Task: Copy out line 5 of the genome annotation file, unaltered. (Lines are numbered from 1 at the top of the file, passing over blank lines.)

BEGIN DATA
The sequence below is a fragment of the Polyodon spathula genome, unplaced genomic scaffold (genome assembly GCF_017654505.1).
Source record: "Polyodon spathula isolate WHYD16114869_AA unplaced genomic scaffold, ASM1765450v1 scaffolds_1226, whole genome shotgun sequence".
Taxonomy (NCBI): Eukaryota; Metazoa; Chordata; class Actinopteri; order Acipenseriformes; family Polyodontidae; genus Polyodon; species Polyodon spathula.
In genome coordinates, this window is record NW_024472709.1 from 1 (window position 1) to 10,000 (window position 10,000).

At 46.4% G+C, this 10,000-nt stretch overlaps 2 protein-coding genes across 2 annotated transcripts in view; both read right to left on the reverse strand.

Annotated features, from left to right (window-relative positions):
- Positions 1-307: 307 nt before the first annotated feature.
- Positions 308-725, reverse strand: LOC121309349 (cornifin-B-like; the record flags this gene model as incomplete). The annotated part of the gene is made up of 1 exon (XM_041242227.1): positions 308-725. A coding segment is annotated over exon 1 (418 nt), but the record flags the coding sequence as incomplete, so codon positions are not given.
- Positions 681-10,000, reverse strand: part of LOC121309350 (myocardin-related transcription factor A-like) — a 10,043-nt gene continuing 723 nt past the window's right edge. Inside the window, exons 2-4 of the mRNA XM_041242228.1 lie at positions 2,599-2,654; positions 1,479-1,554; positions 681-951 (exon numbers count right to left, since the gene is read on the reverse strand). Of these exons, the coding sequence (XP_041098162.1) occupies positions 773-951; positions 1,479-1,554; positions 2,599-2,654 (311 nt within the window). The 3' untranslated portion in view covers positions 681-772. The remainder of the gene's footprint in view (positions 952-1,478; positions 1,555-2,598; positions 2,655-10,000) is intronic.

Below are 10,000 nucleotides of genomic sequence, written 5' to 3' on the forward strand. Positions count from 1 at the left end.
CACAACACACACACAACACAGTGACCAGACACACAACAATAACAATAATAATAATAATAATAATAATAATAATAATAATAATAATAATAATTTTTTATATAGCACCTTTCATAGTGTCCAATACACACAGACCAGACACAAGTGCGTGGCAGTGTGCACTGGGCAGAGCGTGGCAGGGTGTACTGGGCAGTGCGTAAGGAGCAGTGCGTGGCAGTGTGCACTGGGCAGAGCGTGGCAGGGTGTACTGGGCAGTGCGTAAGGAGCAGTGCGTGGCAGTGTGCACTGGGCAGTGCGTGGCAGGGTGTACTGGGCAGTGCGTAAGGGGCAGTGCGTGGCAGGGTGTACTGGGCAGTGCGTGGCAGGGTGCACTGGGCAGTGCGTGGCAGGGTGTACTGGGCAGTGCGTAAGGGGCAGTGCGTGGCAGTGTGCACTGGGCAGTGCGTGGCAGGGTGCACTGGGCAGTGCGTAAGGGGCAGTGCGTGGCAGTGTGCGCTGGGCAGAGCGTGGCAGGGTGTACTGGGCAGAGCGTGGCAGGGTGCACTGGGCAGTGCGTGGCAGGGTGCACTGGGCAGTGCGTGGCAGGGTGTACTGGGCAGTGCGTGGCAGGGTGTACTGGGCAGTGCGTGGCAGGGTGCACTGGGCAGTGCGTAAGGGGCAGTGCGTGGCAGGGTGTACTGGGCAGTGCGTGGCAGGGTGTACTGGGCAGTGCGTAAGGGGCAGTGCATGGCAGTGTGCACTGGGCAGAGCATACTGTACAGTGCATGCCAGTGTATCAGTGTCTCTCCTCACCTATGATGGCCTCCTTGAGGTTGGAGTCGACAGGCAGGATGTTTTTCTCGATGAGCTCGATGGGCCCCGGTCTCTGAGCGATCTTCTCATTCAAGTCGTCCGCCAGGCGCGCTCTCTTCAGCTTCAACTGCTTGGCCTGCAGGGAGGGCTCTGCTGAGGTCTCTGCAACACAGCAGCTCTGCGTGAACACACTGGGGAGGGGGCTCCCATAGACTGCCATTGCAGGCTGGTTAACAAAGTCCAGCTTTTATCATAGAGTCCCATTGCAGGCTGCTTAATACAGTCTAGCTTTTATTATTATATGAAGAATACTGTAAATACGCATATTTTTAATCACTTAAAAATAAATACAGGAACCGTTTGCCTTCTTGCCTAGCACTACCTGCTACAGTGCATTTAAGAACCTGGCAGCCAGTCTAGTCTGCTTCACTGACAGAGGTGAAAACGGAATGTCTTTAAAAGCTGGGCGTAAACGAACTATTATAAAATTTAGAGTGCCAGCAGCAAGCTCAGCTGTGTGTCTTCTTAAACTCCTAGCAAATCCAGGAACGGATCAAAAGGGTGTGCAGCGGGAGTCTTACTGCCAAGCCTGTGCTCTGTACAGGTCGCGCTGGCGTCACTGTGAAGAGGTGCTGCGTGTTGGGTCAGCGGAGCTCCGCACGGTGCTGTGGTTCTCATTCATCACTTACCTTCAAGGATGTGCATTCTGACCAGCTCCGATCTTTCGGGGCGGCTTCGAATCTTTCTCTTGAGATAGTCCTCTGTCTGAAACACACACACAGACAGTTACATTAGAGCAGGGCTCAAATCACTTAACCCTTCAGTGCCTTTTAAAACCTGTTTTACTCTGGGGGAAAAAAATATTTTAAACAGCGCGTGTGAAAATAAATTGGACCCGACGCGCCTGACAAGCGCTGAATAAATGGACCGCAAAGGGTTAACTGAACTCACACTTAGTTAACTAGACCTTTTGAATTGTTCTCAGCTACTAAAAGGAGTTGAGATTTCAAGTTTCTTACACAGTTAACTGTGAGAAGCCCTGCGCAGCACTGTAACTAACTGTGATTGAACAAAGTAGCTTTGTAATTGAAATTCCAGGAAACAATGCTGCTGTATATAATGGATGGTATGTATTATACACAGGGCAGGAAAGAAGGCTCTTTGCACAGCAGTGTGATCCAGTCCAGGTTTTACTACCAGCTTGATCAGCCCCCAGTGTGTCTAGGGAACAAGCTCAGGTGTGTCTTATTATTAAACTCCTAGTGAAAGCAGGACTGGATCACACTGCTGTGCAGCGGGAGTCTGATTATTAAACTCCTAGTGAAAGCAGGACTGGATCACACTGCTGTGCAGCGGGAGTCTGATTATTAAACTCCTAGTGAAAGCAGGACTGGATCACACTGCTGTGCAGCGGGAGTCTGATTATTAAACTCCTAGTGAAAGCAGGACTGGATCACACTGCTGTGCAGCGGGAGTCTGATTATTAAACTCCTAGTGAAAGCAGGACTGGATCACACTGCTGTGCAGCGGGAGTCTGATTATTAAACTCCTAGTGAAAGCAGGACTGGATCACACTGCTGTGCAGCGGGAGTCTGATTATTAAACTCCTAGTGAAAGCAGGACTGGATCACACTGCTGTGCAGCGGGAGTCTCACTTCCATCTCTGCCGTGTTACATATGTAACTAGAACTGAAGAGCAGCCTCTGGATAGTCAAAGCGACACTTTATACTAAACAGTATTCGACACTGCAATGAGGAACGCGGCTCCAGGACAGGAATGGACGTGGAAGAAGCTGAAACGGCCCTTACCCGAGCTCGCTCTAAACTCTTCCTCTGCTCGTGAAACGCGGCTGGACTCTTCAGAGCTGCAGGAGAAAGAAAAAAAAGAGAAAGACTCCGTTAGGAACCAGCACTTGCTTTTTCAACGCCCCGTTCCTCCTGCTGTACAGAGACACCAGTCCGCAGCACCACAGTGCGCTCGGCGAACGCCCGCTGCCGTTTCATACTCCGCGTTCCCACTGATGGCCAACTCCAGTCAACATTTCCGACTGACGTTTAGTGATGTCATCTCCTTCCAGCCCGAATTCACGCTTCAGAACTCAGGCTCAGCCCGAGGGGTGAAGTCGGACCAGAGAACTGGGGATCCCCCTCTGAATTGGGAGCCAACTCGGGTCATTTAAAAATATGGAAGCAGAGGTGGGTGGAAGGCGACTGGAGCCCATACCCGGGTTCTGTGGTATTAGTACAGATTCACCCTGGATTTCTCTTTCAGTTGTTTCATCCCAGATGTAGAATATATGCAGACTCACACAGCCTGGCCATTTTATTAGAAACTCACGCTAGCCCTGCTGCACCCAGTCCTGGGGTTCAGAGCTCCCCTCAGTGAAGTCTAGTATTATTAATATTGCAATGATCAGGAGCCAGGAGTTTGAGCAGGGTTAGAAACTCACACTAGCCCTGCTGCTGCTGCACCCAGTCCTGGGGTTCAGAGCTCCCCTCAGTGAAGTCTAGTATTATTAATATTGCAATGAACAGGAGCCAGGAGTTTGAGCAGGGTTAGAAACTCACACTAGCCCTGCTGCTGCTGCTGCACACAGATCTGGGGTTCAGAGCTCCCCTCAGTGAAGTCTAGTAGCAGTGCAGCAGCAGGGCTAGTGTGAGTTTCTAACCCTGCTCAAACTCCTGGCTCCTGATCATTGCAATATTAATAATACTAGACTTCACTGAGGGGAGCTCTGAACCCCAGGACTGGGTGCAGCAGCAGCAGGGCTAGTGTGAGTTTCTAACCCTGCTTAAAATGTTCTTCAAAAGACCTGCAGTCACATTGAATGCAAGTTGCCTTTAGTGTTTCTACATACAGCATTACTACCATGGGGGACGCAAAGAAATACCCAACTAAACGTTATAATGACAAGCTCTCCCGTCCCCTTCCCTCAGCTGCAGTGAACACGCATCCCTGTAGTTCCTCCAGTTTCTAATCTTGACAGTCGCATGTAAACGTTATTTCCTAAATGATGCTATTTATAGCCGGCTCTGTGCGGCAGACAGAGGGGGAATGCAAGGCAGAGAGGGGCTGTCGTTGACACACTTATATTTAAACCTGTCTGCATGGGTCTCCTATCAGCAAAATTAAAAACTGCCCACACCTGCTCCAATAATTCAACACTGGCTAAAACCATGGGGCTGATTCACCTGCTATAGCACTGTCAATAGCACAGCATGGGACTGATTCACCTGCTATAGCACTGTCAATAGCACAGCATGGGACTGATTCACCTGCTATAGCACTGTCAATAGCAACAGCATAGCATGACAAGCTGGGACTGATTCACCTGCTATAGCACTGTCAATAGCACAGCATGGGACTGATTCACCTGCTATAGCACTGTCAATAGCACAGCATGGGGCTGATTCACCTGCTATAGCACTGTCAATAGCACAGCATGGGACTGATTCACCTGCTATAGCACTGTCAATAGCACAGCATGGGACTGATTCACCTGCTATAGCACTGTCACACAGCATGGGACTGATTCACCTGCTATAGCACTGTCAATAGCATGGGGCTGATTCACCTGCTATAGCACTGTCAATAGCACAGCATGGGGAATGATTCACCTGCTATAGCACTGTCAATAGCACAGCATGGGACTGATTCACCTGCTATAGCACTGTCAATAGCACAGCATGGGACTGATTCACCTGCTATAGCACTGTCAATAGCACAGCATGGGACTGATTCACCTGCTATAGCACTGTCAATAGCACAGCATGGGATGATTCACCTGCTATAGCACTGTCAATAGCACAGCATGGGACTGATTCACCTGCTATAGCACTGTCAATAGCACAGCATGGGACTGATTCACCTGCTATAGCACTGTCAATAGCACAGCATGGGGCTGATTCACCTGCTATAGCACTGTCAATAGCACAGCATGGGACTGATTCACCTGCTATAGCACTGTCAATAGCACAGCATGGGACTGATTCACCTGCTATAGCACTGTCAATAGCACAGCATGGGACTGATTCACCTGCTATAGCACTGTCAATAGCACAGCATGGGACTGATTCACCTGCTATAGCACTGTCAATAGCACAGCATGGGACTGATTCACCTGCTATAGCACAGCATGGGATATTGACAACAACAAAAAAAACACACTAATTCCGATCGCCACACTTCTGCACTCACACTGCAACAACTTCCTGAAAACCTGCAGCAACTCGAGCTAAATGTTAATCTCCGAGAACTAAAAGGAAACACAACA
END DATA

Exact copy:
At 46.4% G+C, this 10,000-nt stretch overlaps 2 protein-coding genes across 2 annotated transcripts in view; both read right to left on the reverse strand.